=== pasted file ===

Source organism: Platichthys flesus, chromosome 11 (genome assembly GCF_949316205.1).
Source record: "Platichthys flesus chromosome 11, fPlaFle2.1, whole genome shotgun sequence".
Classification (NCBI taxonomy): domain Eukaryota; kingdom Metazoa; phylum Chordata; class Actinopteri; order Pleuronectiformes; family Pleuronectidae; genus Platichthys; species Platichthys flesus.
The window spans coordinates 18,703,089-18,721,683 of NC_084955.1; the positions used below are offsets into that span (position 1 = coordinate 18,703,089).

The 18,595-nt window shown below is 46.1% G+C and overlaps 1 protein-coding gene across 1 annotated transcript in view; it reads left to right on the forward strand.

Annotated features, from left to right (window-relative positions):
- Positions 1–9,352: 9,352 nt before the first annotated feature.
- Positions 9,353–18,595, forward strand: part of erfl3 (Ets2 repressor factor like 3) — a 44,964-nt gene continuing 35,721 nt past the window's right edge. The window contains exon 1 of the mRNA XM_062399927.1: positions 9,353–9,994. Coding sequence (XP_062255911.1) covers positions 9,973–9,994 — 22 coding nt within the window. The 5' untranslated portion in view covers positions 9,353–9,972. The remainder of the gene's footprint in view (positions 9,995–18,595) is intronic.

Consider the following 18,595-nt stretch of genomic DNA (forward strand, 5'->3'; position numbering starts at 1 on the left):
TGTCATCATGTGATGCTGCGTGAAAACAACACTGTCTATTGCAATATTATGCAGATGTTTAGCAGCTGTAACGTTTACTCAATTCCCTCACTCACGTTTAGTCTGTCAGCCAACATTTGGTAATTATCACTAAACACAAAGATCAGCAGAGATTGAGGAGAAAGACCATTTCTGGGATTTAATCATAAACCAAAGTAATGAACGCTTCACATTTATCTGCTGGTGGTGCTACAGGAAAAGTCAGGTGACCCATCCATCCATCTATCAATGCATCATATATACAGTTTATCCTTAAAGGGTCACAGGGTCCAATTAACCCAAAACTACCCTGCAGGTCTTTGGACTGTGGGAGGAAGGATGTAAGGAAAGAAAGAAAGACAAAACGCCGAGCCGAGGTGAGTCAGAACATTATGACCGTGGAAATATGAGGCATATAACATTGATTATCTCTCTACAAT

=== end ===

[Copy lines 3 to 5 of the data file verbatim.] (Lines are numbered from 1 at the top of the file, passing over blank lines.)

Classification (NCBI taxonomy): domain Eukaryota; kingdom Metazoa; phylum Chordata; class Actinopteri; order Pleuronectiformes; family Pleuronectidae; genus Platichthys; species Platichthys flesus.
The window spans coordinates 18,703,089-18,721,683 of NC_084955.1; the positions used below are offsets into that span (position 1 = coordinate 18,703,089).

The 18,595-nt window shown below is 46.1% G+C and overlaps 1 protein-coding gene across 1 annotated transcript in view; it reads left to right on the forward strand.